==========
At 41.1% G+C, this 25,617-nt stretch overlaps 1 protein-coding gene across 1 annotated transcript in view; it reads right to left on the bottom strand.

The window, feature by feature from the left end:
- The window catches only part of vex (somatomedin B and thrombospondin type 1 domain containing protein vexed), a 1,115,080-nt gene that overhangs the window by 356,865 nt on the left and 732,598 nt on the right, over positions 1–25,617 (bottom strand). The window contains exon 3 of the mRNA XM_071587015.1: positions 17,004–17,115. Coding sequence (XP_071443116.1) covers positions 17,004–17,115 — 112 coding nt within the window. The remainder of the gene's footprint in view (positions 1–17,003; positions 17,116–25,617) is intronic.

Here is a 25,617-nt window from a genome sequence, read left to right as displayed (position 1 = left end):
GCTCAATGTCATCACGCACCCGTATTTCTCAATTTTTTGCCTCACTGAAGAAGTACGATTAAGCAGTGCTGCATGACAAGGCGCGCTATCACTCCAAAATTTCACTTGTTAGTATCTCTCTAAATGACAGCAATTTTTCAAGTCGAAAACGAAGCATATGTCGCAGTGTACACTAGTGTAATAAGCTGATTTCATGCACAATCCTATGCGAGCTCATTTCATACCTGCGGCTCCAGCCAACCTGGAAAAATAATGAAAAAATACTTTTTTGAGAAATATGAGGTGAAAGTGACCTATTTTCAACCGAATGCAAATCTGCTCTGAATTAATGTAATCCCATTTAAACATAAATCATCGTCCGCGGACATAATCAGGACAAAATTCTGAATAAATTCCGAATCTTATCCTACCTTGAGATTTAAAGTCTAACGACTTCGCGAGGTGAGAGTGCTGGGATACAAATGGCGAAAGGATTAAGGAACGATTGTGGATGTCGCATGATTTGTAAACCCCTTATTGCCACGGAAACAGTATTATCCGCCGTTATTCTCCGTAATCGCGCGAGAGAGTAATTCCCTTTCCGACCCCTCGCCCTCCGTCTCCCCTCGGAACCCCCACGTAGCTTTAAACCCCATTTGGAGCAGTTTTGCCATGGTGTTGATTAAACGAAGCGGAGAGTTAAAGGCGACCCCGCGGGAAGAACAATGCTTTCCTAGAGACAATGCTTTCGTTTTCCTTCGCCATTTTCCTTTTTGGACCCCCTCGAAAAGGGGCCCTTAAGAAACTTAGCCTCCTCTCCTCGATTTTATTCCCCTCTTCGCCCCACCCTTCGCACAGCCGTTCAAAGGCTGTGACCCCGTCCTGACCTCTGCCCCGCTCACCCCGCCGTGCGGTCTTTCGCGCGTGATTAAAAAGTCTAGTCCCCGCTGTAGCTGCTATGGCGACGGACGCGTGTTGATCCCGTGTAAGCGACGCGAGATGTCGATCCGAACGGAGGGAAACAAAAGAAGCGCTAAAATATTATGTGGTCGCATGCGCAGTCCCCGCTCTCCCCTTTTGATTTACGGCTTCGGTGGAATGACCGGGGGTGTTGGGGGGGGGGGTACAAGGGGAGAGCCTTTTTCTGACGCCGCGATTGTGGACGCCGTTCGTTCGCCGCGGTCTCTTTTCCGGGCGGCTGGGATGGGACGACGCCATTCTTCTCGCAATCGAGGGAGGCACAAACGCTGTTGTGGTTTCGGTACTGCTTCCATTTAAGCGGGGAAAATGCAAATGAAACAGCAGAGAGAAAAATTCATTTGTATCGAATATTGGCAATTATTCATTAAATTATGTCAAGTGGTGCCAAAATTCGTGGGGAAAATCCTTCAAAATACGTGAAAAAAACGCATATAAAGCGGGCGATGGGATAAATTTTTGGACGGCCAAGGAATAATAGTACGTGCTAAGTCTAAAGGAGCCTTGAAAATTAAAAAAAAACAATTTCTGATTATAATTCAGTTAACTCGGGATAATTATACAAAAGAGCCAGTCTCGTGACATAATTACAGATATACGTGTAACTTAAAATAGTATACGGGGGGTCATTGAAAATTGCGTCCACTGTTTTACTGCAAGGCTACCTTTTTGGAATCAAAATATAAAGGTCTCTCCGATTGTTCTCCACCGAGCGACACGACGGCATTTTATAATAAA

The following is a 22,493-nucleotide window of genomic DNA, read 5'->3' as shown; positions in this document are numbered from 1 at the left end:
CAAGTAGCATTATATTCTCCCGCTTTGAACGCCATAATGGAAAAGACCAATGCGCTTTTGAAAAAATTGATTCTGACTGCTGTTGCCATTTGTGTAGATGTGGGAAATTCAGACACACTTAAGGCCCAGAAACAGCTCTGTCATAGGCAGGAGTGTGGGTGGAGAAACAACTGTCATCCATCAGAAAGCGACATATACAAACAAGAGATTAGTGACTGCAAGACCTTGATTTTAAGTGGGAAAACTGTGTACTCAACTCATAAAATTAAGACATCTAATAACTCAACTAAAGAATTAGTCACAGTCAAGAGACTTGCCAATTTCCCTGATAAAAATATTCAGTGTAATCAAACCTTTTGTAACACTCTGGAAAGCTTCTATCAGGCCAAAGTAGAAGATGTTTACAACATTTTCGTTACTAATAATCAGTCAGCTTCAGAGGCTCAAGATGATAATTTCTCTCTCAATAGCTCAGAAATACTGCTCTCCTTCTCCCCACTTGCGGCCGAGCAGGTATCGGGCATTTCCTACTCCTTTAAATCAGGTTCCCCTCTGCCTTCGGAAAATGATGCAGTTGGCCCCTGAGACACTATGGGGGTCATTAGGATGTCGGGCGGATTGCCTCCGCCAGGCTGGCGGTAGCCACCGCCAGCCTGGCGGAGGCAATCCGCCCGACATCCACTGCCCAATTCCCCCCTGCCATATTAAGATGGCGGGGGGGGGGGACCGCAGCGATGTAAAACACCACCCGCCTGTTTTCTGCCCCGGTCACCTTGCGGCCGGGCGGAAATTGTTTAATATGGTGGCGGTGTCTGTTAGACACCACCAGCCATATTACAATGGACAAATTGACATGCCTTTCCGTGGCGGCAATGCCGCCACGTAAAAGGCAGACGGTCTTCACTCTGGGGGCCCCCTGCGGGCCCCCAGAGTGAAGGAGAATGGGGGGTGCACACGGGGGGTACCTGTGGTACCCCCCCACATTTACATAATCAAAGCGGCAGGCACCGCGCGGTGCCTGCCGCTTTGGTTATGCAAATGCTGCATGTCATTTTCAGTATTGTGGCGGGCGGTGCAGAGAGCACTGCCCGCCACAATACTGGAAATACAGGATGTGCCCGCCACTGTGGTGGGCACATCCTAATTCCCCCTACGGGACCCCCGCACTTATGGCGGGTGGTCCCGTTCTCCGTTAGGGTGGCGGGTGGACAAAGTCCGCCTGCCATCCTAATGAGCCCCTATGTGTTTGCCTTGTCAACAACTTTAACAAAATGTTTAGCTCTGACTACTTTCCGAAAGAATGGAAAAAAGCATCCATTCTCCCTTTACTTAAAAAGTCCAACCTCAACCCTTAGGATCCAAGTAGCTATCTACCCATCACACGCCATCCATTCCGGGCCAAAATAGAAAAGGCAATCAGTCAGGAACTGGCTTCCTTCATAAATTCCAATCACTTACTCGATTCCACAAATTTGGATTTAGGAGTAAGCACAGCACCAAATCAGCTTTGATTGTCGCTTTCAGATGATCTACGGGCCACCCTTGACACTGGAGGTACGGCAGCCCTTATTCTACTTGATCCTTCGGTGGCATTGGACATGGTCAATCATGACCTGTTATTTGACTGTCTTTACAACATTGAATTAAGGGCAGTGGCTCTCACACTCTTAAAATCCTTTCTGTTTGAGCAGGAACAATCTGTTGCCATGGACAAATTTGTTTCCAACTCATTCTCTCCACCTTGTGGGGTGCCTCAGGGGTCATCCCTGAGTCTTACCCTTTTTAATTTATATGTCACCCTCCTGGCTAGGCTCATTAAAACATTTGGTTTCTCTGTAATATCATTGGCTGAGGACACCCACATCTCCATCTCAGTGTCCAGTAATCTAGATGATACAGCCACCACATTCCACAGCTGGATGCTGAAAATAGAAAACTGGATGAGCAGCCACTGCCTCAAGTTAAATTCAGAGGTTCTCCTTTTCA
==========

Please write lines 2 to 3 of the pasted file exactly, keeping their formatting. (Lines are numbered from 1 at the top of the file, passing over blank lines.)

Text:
The window, feature by feature from the left end:
- The window catches only part of vex (somatomedin B and thrombospondin type 1 domain containing protein vexed), a 1,115,080-nt gene that overhangs the window by 356,865 nt on the left and 732,598 nt on the right, over positions 1–25,617 (bottom strand). The window contains exon 3 of the mRNA XM_071587015.1: positions 17,004–17,115. Coding sequence (XP_071443116.1) covers positions 17,004–17,115 — 112 coding nt within the window. The remainder of the gene's footprint in view (positions 1–17,003; positions 17,116–25,617) is intronic.